by Larry Powell - In its latest flood bulletin, the Government of Manitoba has announced it has closed a key access road between Winnipeg and North Dakota, PTH 75, (l.) "as a result of rising floodwater."
The flooding is already covering a larger area of the province than ever before. And flood levels in the Red River Valley are expected to top leves in 2009, the 2nd worst flood in the province in 150 yrs.
There have been hundreds of rural road closures, states of emergency and evacuations of both residences and personal care homes.
Two deaths have been attributed to the flooding.
Ice jams on the Assiniboine River west of Winnipeg yesterday caused the water to rise almost 2 meters (6ft). The jams have now moved out, sending water downstream. And that is expected to raise water levels of 30 cm (1 ft) going into Winnipeg.The Town of Melita (in the southwest of the province) has declared a state of local emergency. Work is ongoing on the Melita dike to protect the community.
The Assiniboine Valley at St. LazareA section of the ring dike at St-Lazare will be raised by approximately 30cm as a precautionary measure in preparation for high flows from the Qu'Appelle River expected later this week.
This bridge, (r.) near the confluence of the Qu'Appelle and Assiniboine Rivers at St. Lazare, had very little "freeboard" beneath it, when I visited there yesterday (Sunday) and the crests haven't even arrived yet!A second peak is expected over the weekend along the Qu'Appelle River. Part of PTH 41 is expected to close because of high waters.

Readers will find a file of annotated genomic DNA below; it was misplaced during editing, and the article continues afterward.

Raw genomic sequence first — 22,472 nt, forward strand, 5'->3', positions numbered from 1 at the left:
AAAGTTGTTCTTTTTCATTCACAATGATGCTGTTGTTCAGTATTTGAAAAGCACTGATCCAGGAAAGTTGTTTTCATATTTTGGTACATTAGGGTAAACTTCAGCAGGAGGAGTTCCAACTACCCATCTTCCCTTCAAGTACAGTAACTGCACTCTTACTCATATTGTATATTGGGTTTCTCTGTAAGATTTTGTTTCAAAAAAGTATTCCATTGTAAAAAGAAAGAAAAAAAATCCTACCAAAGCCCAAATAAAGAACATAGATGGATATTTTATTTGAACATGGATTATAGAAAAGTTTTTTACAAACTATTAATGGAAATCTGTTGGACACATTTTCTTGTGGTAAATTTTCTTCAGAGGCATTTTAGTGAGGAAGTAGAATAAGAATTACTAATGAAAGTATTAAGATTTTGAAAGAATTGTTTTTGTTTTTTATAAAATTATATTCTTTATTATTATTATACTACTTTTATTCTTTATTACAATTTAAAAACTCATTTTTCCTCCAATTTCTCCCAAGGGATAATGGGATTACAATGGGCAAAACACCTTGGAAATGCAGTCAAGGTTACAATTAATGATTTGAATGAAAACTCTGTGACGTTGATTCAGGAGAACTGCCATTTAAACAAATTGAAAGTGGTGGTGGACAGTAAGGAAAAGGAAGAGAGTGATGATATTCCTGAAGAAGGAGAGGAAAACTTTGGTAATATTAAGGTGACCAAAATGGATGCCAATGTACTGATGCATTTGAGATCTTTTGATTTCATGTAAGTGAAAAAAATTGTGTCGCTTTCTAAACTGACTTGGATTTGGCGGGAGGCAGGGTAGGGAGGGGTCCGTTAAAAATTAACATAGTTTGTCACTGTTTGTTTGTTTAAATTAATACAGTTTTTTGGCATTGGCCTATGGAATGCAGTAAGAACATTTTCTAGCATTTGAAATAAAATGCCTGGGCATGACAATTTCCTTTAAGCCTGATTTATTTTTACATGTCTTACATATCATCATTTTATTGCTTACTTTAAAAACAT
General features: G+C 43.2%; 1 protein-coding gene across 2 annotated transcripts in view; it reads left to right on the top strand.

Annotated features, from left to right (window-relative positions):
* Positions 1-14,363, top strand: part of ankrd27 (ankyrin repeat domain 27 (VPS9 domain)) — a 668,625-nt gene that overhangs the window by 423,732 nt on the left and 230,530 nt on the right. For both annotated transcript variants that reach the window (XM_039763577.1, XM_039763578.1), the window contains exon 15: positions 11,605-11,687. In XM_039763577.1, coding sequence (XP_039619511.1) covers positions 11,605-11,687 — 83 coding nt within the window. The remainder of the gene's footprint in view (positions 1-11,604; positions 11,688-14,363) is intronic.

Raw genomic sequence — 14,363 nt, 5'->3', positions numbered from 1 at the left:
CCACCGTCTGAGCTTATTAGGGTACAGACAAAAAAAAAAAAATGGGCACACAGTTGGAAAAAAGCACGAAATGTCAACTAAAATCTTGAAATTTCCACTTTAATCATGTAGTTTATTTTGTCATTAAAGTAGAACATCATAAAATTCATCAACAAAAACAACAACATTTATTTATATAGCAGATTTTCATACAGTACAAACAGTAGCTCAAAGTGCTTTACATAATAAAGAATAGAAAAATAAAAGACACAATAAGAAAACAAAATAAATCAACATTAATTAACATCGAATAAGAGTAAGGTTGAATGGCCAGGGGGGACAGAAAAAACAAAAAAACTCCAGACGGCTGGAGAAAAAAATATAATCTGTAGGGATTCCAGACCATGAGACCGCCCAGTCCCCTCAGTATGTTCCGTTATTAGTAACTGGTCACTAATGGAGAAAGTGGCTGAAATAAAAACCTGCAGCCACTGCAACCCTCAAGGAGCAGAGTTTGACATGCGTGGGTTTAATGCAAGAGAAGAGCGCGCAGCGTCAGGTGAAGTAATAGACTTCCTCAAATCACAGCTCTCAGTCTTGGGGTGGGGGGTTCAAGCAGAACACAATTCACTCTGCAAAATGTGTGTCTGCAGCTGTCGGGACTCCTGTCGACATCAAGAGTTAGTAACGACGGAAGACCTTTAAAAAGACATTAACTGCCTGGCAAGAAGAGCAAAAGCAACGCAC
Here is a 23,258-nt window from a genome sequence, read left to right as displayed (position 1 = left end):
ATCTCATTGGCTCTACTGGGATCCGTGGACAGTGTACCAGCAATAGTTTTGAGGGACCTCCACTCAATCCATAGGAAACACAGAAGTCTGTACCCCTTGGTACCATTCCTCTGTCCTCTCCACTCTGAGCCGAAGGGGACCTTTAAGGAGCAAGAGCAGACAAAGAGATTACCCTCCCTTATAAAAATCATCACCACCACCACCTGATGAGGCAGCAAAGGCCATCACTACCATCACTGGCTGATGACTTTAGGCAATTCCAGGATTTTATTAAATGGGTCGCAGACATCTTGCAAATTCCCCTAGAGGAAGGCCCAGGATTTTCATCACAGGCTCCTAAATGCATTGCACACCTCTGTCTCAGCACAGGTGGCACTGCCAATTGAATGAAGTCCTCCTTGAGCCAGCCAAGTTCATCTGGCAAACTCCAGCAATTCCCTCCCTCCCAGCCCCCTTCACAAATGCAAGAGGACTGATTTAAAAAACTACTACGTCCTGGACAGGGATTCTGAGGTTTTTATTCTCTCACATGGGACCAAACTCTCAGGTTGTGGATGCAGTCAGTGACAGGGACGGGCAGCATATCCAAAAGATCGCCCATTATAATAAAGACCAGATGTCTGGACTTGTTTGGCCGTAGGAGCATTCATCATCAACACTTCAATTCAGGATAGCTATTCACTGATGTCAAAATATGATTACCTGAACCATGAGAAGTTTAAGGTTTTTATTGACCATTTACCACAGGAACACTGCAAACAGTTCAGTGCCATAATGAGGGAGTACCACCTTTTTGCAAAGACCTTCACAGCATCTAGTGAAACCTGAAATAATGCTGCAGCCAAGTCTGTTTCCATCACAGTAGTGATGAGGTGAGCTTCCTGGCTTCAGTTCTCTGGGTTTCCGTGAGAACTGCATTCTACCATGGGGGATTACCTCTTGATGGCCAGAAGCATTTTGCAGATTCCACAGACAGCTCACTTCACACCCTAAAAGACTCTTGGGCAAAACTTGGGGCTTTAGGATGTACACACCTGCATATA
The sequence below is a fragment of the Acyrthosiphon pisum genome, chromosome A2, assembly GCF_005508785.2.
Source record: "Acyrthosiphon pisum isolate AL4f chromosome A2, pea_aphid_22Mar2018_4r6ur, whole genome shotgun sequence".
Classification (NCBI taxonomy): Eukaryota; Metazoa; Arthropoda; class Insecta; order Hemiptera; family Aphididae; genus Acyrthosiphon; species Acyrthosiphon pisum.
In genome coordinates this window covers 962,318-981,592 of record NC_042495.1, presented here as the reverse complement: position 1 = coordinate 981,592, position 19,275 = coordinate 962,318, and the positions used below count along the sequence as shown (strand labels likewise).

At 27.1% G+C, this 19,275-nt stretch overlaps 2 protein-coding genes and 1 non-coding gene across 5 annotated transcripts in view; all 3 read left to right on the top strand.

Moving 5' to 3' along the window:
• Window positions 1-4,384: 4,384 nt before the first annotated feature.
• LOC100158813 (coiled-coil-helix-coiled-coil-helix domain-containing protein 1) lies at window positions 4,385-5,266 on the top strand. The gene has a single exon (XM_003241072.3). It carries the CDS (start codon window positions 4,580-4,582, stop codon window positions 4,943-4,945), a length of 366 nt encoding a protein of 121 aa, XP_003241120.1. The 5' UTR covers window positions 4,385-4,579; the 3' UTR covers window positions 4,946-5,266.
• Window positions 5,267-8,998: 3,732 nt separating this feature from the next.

Due to high flows on the Assiniboine, the Portage Diversion has been operated at or near maximum capacity for the last three days.
This is the normally docile Boggy Creek, now swollen and rushing toward Lake of the Prairies, on the Assiniboine River near Roblin. (All photos & video by l.p.)
PUBLISHER'S COMMENT: Is it global warming?I put that question to the chief climatologist at Environment Canada, Dave Phillips. I had sent him a news account out of the States. In it, climate scientists suggested a link between the extreme blizzards which struck the eastern seaboard in the previous two winters, ("Snowmageddons") and climate change. As they explained, that's because a warmer atmosphere can hold a lot more precipitation - hence, more intense rainfalls/snowfalls. So I asked Mr. Phillips whether this might be the case in this country, as well. Here is his response, in an email to me on March 14th. l.p.
Thank you for your question and reference to the newspaper article. (...That article...) focused on weather in the United States but the circulation pattern described in the piece is also influencing the weather here in Canada. For example what the writer says about the Red River in North Dakota applies equally so in Manitoba and most Canadians in Atlantic Canada will say this winter has been especially difficult with its parade of storms. I think that climate is having the same effect on our extremes as in the United States. What is especially becoming evident in recent years is the increased variability of the weather and that likely is associated with altered climate. More so there seems to be an increase in the frequency of heavy rainfalls. We are seeing that in Canada. More of our flooding events come from intense rainfalls than snow and and ice melting events which were the big flood producers of the past. Just last month a seminal ariticle appeared in Nature linking rainfall intensity with anthropogenic climate change. Again, I think if you look for them there are changes in the frequency, intensity and duration of extreme weather events in Canada just as there are in the United States.
Thanks for your interest Larry.